Tuesday, December 21, 2021


Weekly column by fitness expert Cashel Hayden for the Waterford News & Star, in association with Kingfisher Fitness Club


THIS is a topic I feel is often brushed aside by a lot of people going to the gym as they train day in, day out. So let’s tackle the issue at hand. Does the training we are doing each day align us with our goals? Do the exercises we have programmed each day have a purpose when we reflect back on what we are trying to achieve. Do we even follow a given programme with our training?

Overall, does your current training style bring you closer to your desired goals? When training, it is very important to train with specific exercises and intensity relevant to our goals. Just because you see someone else utilizing a certain exercise doesn’t mean it is relevant to your goals.

Let’s start with a very common goal for most of the general population. Weight loss. We can do all the training we want in the gym. Spend an hour on a treadmill, do spin class after spin class. Yet still we check the scales each morning with a disheartened look on our face as we come to realize our weight does not seem to be travelling in the direction desired.


‘The shoe that fits one person, pinches another; there is no recipe for living that suits all cases’ – Carl Jung


Why might this occur? Training is a catalyst for weight loss, not to mention all of the other proposed health related benefits, right? The secret ingredient missing here is “The Caloric Deficit”. While a lot of people are starting to grasp this concept; there still seems to be a slight misunderstanding among many gym-goers.

Let’s try to simplify this concept. A caloric deficit can be defined as any shortage in the number of calories consumed relative to the number of calories needed for maintenance of current body weight. In order to accurately achieve this we will need to work out our energy intake; calories needed to maintain our body weight. We can then go on to track and lower our food intake so that it falls at least 200-300 calories below our maintenance. This seems to be the missing link for most people struggling with weight loss. I will aim to elaborate on this topic in a future article.

Other areas of training such as hypertrophy (building of muscle) and power lifting also must incorporate different training methods to most efficiently acquire the desired adaptation or performance outcome.

Let’s start here with training for hypertrophy. In this instance we want our training to be as inefficient as possible. Why inefficient you might be asking. To be most optimum when building muscle we must aim to get the maximum amount of internal work out of the least amount of external work. This results in each muscle being isolated and having to work harder without the assistance of momentum/inertia for example. In this case, progress will be determined through adaptations in physique much more so than performance outcomes.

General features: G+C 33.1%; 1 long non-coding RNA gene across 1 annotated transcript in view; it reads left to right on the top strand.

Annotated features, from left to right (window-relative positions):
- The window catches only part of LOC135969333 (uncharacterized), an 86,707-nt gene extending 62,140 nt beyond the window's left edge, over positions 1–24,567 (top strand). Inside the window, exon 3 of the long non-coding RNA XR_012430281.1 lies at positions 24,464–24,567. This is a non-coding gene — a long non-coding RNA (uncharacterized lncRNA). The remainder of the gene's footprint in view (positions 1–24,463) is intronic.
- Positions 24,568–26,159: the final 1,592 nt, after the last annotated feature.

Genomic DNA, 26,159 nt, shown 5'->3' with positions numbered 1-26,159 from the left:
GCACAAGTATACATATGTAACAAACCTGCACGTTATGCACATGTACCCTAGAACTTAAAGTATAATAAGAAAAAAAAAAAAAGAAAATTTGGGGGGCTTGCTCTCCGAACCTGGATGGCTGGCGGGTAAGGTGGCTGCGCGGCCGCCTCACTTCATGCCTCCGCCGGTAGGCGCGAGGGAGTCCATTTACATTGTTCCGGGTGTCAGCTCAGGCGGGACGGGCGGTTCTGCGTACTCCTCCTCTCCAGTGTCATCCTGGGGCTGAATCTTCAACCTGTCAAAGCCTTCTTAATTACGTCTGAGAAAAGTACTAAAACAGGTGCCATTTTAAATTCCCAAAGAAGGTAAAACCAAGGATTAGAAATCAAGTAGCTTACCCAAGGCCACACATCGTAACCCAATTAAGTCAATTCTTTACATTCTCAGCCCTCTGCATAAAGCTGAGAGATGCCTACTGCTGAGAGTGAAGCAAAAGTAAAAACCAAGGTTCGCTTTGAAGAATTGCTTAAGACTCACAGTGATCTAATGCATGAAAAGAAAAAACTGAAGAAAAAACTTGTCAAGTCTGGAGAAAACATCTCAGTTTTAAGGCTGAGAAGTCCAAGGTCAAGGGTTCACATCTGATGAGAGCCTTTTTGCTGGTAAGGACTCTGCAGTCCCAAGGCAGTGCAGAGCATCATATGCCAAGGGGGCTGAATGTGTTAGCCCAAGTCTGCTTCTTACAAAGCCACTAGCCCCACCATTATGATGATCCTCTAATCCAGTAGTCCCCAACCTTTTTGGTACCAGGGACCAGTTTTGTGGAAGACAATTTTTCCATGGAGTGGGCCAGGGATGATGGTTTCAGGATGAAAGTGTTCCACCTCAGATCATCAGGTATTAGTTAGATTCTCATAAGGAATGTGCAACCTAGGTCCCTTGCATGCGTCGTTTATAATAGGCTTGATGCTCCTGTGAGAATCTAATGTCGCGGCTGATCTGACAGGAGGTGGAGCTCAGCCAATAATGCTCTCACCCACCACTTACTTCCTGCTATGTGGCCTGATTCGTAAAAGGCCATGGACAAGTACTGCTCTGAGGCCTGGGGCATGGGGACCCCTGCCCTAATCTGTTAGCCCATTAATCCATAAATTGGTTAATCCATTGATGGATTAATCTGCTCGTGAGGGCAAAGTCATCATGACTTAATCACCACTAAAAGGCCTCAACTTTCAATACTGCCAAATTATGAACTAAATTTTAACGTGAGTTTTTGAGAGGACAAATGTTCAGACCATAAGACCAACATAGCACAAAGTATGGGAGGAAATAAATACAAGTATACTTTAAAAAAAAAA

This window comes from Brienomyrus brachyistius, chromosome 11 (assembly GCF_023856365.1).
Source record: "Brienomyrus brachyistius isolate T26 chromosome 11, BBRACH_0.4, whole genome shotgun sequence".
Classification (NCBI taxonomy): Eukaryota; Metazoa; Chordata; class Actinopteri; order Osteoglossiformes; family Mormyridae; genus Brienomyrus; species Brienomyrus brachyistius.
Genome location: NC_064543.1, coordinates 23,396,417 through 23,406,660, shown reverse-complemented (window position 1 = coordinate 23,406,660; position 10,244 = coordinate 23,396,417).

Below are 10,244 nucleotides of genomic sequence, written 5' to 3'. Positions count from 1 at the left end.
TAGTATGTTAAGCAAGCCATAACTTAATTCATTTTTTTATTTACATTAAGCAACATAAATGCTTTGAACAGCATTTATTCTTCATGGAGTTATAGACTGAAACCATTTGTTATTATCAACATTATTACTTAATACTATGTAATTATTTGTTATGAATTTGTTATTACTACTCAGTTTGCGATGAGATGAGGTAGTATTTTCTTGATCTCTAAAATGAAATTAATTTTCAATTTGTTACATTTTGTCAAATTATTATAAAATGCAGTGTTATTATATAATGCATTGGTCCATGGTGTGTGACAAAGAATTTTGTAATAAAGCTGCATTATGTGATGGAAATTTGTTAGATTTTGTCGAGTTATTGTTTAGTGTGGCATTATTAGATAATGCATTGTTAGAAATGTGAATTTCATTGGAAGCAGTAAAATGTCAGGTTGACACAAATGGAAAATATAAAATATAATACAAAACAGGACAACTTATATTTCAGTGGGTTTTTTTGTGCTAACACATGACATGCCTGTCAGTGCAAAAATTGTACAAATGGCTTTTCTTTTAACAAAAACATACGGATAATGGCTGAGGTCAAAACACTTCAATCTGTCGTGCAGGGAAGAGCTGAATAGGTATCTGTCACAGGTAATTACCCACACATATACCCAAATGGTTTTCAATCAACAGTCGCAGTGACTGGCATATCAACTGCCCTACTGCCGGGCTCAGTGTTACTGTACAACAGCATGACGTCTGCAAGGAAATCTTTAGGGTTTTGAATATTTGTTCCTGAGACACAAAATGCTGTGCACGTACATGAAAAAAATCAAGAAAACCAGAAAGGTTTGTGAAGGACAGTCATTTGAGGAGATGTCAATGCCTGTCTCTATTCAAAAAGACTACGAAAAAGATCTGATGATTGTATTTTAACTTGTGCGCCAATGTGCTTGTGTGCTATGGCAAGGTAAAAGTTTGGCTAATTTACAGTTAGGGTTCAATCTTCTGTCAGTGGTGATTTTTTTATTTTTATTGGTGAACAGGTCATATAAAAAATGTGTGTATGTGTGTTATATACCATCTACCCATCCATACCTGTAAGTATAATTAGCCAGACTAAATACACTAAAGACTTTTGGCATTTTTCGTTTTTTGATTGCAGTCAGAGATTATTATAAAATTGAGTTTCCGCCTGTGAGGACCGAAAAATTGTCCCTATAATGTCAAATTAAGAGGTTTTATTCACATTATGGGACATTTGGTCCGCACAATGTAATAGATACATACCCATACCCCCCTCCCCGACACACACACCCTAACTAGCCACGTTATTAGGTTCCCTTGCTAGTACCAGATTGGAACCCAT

Power lifting, however, is the opposite. This requires the most amount of external work with the least amount of internal work. In this case; momentum/inertia is used to generate force to move a certain amount of weight from A to B. Making sure our training is relevant to our goals is something everyone should make themselves aware of when following a training plan.

While most resistance training methods will influence a certain level of weight loss, hypertrophy and strength – some training methods are just more optimum when looking to most efficiently reach our desired outcome. Choosing training methods which we enjoy is also a beneficiary factor here.

I’ll finish with a quote to sum my points up here. “The shoe that fits one person, pinches another; there is no recipe for living that suits all cases.” Carl Jung

Hope someone found some of this information useful here, just some food for thought. For any questions in relation to this topic or training, nutrition, etc. or for coaching inquiries simply message me on my business page on instagram @coachedbycashel_ or by email – [email protected]

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By Cashel Hayden
Contact Newsdesk: 051 874951

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